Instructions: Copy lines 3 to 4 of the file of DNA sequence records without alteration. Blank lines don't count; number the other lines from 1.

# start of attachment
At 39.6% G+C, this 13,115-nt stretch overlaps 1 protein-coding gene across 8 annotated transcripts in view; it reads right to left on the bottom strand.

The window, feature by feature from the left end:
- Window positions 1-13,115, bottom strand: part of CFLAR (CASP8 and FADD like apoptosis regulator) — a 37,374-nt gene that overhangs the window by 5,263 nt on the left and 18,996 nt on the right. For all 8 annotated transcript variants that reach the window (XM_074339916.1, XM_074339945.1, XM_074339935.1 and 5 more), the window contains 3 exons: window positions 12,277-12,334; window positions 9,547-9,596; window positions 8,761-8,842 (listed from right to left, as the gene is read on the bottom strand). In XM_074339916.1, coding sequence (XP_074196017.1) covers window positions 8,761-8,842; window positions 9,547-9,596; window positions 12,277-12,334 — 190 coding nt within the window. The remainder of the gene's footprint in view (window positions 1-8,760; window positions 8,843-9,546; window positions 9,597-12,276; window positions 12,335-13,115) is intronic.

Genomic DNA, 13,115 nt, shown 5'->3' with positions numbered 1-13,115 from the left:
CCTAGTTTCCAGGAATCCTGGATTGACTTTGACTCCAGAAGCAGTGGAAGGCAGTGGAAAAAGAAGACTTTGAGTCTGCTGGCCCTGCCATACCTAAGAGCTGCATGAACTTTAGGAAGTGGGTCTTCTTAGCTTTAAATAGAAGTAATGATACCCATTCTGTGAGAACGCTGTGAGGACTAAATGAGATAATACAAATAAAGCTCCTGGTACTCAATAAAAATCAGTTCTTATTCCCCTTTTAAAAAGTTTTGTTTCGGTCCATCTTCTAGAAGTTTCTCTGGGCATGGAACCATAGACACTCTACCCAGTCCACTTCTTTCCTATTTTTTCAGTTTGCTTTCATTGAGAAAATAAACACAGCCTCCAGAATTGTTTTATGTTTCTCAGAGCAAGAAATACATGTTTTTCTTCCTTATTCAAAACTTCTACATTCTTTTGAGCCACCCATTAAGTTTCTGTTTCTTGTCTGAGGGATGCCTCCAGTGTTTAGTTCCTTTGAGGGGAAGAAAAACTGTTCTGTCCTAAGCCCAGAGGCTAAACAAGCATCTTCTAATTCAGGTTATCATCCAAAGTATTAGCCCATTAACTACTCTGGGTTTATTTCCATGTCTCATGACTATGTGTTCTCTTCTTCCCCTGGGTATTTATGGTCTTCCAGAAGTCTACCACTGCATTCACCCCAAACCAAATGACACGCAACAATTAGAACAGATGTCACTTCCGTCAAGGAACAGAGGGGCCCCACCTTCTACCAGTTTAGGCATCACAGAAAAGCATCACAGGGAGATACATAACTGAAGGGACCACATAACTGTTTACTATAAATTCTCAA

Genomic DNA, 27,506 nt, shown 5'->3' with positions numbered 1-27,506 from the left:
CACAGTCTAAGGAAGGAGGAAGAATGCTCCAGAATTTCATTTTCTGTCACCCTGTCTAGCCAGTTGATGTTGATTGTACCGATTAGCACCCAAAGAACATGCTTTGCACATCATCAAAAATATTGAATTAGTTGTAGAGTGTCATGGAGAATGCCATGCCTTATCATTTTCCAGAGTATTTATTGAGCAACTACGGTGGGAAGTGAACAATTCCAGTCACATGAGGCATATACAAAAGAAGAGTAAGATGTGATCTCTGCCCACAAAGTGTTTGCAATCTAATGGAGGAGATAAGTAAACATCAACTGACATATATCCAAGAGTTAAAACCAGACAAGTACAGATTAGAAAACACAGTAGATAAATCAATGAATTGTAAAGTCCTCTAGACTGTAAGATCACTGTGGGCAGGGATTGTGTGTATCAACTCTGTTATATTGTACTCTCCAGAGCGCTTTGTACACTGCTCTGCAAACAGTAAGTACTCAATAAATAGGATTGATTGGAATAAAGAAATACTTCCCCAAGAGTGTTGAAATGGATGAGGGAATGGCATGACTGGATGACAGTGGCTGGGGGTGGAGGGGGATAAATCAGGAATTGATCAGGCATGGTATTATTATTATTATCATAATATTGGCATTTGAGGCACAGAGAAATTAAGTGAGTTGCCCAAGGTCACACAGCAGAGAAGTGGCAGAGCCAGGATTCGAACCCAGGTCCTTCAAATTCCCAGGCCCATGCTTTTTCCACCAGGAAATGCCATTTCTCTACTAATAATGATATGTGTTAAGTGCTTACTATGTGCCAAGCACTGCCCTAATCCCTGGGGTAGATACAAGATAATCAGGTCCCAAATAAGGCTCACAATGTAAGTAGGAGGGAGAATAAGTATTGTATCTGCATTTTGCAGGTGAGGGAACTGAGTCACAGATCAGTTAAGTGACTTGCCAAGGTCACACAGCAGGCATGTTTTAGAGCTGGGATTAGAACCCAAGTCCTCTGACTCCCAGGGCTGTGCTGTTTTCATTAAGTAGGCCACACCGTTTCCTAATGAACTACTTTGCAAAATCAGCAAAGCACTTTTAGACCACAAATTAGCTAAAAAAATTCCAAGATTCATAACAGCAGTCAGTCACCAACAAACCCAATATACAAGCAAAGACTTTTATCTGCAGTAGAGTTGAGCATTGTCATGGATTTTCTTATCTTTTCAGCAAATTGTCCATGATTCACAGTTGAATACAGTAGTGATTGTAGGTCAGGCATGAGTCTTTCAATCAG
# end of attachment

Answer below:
- Window positions 1-13,115, bottom strand: part of CFLAR (CASP8 and FADD like apoptosis regulator) — a 37,374-nt gene that overhangs the window by 5,263 nt on the left and 18,996 nt on the right. For all 8 annotated transcript variants that reach the window (XM_074339916.1, XM_074339945.1, XM_074339935.1 and 5 more), the window contains 3 exons: window positions 12,277-12,334; window positions 9,547-9,596; window positions 8,761-8,842 (listed from right to left, as the gene is read on the bottom strand). In XM_074339916.1, coding sequence (XP_074196017.1) covers window positions 8,761-8,842; window positions 9,547-9,596; window positions 12,277-12,334 — 190 coding nt within the window. The remainder of the gene's footprint in view (window positions 1-8,760; window positions 8,843-9,546; window positions 9,597-12,276; window positions 12,335-13,115) is intronic.

Genomic DNA, 13,115 nt, shown 5'->3' with positions numbered 1-13,115 from the left: